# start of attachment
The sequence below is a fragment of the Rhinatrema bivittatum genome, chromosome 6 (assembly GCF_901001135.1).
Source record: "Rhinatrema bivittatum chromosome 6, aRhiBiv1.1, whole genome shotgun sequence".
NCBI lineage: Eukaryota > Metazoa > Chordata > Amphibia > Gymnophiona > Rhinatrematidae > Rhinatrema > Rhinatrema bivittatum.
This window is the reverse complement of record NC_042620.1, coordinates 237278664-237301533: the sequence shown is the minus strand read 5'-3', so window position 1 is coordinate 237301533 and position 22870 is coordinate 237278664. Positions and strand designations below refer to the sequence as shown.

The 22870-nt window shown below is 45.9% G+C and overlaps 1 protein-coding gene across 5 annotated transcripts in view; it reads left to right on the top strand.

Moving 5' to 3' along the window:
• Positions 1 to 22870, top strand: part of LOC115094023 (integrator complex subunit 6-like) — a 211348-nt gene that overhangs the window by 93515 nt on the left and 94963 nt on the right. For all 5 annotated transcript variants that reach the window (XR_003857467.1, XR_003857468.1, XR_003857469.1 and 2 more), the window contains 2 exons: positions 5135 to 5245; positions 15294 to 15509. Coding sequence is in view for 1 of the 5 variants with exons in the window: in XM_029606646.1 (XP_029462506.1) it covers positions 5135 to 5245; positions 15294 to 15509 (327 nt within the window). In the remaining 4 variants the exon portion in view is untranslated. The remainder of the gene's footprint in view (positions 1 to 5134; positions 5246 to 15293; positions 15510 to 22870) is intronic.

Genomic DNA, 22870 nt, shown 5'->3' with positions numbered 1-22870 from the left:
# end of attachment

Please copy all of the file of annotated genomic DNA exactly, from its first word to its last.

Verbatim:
The sequence below is a fragment of the Rhinatrema bivittatum genome, chromosome 6 (assembly GCF_901001135.1).
Source record: "Rhinatrema bivittatum chromosome 6, aRhiBiv1.1, whole genome shotgun sequence".
NCBI lineage: Eukaryota > Metazoa > Chordata > Amphibia > Gymnophiona > Rhinatrematidae > Rhinatrema > Rhinatrema bivittatum.
This window is the reverse complement of record NC_042620.1, coordinates 237278664-237301533: the sequence shown is the minus strand read 5'-3', so window position 1 is coordinate 237301533 and position 22870 is coordinate 237278664. Positions and strand designations below refer to the sequence as shown.

The 22870-nt window shown below is 45.9% G+C and overlaps 1 protein-coding gene across 5 annotated transcripts in view; it reads left to right on the top strand.

Moving 5' to 3' along the window:
• Positions 1 to 22870, top strand: part of LOC115094023 (integrator complex subunit 6-like) — a 211348-nt gene that overhangs the window by 93515 nt on the left and 94963 nt on the right. For all 5 annotated transcript variants that reach the window (XR_003857467.1, XR_003857468.1, XR_003857469.1 and 2 more), the window contains 2 exons: positions 5135 to 5245; positions 15294 to 15509. Coding sequence is in view for 1 of the 5 variants with exons in the window: in XM_029606646.1 (XP_029462506.1) it covers positions 5135 to 5245; positions 15294 to 15509 (327 nt within the window). In the remaining 4 variants the exon portion in view is untranslated. The remainder of the gene's footprint in view (positions 1 to 5134; positions 5246 to 15293; positions 15510 to 22870) is intronic.

Genomic DNA, 22870 nt, shown 5'->3' with positions numbered 1-22870 from the left: